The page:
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The NZXT Avatar S features a 1600 DPI laser sensor that is adjustable to 800 and 400 DPI out of the box. By using a built-in hardware switch (holding the side button down and scrolling), you can swap between these three states, on the fly, without installing any driver software. Thatís especially useful when you need to do so in-game, and you can see which DPI mode youíre in by the color of the LED-lit NZXT logo on the side of the mouse itself (it changes between blue, purple, and red).
It has five programmable buttons distributed evenly across its ambidextrous body, blue LED lights than can be turned on or off, and Teflon feet for easy gliding on any type of surface. With a polling rate of 1000Hz, the Avatar S can track movements at speeds of up to 30 inches per second and handles acceleration up to 20G. All of these settings and more are fully-customizable using NZXTís provided drivers and software, able to be uploaded to the mouseís internal 16Kb memory bank -- thatís enough storage for a single profile, so you can take your macros, as well as DPI, LED, and other settings, along with you wherever you go.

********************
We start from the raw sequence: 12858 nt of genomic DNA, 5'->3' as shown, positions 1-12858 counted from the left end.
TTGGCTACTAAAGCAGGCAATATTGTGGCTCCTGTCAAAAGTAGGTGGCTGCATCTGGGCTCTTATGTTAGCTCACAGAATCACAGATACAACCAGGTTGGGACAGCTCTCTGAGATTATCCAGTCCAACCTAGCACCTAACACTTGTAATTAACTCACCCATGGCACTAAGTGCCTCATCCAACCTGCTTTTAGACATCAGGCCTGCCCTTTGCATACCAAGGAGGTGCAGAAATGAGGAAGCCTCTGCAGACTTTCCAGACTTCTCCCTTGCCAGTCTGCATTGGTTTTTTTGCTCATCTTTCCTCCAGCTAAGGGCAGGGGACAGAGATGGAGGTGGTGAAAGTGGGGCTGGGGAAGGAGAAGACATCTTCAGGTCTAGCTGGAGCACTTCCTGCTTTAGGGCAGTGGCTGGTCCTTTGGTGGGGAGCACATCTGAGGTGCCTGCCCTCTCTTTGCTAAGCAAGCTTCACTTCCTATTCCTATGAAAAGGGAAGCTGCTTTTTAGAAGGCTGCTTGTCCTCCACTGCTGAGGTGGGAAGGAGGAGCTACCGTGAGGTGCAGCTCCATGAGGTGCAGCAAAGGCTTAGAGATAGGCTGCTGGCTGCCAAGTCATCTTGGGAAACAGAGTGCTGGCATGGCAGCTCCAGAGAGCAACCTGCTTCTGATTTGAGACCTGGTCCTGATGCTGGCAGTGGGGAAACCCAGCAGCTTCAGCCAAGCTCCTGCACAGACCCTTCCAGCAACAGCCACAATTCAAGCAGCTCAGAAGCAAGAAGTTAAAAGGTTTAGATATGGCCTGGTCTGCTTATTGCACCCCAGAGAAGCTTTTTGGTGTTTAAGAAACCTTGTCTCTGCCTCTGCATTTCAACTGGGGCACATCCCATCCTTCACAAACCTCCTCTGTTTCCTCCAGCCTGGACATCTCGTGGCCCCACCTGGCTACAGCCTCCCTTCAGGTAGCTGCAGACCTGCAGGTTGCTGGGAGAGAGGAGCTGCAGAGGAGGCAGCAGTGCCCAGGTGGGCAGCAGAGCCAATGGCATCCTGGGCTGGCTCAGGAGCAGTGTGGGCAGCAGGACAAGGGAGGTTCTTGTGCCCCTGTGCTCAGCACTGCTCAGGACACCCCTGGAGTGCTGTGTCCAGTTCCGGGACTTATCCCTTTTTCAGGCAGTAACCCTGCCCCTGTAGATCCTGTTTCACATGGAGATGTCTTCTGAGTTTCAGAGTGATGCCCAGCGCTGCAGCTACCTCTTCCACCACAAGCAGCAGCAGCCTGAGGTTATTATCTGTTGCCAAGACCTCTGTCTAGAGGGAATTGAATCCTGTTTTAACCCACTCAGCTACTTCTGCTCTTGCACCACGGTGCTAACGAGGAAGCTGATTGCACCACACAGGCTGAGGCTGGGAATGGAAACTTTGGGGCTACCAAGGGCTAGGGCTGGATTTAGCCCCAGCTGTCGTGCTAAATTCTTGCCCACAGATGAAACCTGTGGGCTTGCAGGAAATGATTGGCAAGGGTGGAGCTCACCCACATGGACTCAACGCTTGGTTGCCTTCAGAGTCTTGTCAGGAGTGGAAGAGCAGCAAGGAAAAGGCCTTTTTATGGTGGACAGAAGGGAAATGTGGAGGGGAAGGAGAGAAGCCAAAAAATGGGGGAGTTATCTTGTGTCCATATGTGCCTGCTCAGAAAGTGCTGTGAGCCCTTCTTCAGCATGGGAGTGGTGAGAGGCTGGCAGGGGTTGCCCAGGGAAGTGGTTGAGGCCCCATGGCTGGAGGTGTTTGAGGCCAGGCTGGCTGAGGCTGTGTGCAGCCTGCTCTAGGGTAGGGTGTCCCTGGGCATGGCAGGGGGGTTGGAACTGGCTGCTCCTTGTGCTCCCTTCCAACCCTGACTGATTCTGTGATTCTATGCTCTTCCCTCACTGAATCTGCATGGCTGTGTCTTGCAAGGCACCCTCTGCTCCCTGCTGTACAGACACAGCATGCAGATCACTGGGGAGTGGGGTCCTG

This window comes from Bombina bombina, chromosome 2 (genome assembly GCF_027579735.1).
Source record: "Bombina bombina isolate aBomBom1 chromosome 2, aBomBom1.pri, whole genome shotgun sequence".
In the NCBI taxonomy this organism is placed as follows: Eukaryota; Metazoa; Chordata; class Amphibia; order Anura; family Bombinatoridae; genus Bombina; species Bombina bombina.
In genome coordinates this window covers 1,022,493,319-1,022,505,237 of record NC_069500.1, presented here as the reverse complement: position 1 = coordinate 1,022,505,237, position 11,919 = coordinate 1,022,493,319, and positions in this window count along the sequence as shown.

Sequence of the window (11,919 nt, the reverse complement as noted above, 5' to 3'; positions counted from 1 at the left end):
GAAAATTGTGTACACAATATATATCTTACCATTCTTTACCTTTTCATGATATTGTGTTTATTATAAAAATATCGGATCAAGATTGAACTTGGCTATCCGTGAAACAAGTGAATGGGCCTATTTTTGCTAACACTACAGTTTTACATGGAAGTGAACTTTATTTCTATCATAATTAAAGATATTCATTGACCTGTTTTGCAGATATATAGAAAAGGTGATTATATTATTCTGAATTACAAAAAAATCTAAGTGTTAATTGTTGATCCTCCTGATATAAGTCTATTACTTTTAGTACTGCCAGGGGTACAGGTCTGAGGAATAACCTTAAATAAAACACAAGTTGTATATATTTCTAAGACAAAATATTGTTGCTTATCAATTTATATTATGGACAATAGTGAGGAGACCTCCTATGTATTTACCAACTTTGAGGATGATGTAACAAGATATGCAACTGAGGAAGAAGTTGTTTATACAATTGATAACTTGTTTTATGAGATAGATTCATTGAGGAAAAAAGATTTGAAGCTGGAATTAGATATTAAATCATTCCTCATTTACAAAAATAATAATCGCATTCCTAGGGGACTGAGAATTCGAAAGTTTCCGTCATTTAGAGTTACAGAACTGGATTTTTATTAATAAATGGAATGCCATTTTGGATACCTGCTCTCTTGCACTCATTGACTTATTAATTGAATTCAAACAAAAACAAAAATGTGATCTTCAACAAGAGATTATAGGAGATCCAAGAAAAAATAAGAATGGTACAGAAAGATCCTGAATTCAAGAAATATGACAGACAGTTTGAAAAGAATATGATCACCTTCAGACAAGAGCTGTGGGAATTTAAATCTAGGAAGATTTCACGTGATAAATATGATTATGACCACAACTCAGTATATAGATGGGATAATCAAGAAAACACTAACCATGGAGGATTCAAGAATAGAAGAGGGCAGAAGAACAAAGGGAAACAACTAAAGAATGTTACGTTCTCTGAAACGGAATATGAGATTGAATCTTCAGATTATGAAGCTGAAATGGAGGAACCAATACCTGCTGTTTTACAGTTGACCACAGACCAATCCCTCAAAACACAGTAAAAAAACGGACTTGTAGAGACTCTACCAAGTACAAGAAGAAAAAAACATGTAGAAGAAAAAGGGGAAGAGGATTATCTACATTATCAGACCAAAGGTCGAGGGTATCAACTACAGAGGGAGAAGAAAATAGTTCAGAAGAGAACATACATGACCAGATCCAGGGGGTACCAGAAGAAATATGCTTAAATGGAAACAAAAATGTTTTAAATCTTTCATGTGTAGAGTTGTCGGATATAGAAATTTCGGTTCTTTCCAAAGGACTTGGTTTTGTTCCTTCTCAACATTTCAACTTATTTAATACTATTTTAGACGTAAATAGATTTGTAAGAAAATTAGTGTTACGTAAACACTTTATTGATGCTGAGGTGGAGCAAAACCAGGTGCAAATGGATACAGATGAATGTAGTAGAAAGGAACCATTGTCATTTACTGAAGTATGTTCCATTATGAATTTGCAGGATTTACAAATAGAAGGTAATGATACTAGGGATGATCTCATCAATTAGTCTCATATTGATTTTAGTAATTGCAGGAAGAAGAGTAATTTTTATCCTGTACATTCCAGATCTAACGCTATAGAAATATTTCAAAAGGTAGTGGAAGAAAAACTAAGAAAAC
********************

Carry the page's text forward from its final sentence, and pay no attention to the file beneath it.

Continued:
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Whatís in the box?
The NZXT Avatar S comes in some pretty barebones packaging. Inside are the mouse itself and a credit card-sized piece of cardboard asking you to please visit the NZXT website to download the userís manual -- thatís also where youíll have to get the driver software, if you want it. I guess it makes sense not to include a CD when most everybody has internet access, but itíd be a lot more convenient to at least include an abridged quick start guide.